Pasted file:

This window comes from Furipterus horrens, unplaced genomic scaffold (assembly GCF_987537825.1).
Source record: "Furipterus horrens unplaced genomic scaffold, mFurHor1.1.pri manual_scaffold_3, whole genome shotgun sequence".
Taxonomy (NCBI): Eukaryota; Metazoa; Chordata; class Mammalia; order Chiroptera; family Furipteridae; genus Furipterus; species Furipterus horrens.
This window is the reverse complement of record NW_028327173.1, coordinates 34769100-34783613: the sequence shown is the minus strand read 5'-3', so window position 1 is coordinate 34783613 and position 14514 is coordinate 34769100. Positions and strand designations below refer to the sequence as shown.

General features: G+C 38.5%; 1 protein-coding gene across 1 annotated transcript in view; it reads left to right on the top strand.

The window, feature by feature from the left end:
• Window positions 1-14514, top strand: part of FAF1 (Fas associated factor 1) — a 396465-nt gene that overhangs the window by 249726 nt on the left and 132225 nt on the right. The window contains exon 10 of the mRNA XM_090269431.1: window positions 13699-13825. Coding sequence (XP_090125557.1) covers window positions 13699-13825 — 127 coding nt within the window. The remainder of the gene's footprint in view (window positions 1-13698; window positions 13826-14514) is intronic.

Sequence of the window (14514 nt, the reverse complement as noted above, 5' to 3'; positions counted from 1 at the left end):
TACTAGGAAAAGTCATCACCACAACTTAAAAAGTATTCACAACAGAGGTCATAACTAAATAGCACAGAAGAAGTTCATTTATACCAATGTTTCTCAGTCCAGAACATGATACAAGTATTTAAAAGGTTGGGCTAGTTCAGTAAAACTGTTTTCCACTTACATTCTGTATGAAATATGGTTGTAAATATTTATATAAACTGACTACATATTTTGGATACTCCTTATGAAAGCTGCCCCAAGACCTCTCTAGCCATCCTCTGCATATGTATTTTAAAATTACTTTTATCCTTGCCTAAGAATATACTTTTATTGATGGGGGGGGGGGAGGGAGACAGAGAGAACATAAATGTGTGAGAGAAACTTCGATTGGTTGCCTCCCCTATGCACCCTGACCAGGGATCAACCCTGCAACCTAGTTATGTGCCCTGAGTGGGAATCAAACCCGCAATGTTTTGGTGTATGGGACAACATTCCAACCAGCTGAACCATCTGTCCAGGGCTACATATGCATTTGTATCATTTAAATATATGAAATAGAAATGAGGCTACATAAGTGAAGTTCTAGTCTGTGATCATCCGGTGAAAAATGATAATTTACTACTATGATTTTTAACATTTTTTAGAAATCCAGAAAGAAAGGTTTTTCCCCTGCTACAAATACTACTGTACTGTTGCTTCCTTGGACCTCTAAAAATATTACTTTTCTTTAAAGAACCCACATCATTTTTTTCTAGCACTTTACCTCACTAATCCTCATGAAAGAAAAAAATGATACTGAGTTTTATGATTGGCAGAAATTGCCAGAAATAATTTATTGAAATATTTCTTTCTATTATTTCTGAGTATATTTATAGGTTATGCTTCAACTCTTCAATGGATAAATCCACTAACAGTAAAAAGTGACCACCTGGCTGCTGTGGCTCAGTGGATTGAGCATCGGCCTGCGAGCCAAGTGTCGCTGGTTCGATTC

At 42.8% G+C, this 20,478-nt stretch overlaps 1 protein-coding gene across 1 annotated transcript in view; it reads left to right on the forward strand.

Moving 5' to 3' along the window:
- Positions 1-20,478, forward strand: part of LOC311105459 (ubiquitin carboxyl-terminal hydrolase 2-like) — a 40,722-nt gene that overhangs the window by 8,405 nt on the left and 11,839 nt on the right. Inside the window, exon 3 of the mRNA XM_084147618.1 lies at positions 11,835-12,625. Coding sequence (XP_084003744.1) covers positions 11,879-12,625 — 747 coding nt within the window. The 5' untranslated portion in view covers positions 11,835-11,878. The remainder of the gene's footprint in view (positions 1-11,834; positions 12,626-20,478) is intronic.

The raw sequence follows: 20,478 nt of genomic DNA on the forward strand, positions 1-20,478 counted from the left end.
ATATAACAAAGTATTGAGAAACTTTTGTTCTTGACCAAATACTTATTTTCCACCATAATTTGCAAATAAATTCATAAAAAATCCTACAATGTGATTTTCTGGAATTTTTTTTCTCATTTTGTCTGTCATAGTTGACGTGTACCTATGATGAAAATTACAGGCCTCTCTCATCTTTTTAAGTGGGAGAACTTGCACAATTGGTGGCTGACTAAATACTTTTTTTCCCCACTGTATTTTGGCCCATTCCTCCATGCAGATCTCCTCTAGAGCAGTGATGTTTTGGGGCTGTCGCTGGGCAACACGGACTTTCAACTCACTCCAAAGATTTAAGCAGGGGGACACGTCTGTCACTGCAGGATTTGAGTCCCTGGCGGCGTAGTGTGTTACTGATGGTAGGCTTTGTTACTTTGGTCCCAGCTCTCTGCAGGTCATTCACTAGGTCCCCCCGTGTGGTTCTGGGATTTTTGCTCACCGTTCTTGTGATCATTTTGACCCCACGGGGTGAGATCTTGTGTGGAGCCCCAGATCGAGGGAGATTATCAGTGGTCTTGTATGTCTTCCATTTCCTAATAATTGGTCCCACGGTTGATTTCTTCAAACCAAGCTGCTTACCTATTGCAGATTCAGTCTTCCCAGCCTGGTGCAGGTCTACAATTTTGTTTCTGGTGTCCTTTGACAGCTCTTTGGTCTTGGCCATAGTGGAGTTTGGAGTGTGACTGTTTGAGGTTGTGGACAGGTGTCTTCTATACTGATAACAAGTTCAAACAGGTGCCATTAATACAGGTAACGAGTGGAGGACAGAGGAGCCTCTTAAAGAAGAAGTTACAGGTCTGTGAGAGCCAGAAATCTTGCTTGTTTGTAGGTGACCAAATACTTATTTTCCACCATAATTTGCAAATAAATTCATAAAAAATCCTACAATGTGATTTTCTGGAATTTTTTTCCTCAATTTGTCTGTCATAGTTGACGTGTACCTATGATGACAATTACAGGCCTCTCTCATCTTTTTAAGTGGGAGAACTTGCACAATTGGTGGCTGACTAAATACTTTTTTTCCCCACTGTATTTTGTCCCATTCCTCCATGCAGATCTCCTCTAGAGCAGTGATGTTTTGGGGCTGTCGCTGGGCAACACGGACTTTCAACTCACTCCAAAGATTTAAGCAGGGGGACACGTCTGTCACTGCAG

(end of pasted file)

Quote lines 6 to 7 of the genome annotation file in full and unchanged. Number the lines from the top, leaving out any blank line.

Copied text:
The window, feature by feature from the left end:
• Window positions 1-14514, top strand: part of FAF1 (Fas associated factor 1) — a 396465-nt gene that overhangs the window by 249726 nt on the left and 132225 nt on the right. The window contains exon 10 of the mRNA XM_090269431.1: window positions 13699-13825. Coding sequence (XP_090125557.1) covers window positions 13699-13825 — 127 coding nt within the window. The remainder of the gene's footprint in view (window positions 1-13698; window positions 13826-14514) is intronic.